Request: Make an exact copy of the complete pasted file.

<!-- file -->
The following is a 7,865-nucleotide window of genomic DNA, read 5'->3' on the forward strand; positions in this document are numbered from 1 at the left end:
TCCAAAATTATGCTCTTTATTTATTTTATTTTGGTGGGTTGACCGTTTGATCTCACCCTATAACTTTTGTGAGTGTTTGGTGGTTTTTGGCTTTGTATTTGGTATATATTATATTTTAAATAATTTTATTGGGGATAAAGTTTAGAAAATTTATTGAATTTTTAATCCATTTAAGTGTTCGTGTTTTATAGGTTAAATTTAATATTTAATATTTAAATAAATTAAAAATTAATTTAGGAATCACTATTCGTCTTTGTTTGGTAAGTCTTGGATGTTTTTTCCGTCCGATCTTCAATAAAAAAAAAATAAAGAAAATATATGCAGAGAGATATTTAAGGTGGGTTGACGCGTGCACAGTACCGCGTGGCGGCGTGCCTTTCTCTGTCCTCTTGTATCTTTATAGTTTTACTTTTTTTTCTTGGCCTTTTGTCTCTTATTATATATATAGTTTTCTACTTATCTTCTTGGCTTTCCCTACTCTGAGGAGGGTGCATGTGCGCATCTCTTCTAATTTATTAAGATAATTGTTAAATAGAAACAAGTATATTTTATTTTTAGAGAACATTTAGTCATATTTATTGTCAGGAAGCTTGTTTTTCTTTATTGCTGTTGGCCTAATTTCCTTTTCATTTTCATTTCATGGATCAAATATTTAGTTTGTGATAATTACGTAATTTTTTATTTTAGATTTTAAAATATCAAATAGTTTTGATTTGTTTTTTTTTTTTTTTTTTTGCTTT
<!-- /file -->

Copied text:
The following is a 7,865-nucleotide window of genomic DNA, read 5'->3' on the forward strand; positions in this document are numbered from 1 at the left end:
TCCAAAATTATGCTCTTTATTTATTTTATTTTGGTGGGTTGACCGTTTGATCTCACCCTATAACTTTTGTGAGTGTTTGGTGGTTTTTGGCTTTGTATTTGGTATATATTATATTTTAAATAATTTTATTGGGGATAAAGTTTAGAAAATTTATTGAATTTTTAATCCATTTAAGTGTTCGTGTTTTATAGGTTAAATTTAATATTTAATATTTAAATAAATTAAAAATTAATTTAGGAATCACTATTCGTCTTTGTTTGGTAAGTCTTGGATGTTTTTTCCGTCCGATCTTCAATAAAAAAAAAATAAAGAAAATATATGCAGAGAGATATTTAAGGTGGGTTGACGCGTGCACAGTACCGCGTGGCGGCGTGCCTTTCTCTGTCCTCTTGTATCTTTATAGTTTTACTTTTTTTTCTTGGCCTTTTGTCTCTTATTATATATATAGTTTTCTACTTATCTTCTTGGCTTTCCCTACTCTGAGGAGGGTGCATGTGCGCATCTCTTCTAATTTATTAAGATAATTGTTAAATAGAAACAAGTATATTTTATTTTTAGAGAACATTTAGTCATATTTATTGTCAGGAAGCTTGTTTTTCTTTATTGCTGTTGGCCTAATTTCCTTTTCATTTTCATTTCATGGATCAAATATTTAGTTTGTGATAATTACGTAATTTTTTATTTTAGATTTTAAAATATCAAATAGTTTTGATTTGTTTTTTTTTTTTTTTTTTTGCTTT